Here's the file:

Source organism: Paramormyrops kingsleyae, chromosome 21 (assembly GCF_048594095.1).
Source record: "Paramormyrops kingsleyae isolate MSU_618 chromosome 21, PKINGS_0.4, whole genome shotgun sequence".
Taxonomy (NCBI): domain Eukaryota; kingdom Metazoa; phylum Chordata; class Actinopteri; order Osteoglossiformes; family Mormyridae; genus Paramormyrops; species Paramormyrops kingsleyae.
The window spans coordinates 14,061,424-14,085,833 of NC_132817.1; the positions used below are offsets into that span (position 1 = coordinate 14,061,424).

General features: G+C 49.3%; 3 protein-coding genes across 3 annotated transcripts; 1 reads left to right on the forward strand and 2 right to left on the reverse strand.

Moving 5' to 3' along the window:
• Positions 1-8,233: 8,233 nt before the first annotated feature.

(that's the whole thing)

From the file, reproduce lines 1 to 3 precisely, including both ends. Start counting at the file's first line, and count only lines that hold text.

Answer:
Source organism: Paramormyrops kingsleyae, chromosome 21 (assembly GCF_048594095.1).
Source record: "Paramormyrops kingsleyae isolate MSU_618 chromosome 21, PKINGS_0.4, whole genome shotgun sequence".
Taxonomy (NCBI): domain Eukaryota; kingdom Metazoa; phylum Chordata; class Actinopteri; order Osteoglossiformes; family Mormyridae; genus Paramormyrops; species Paramormyrops kingsleyae.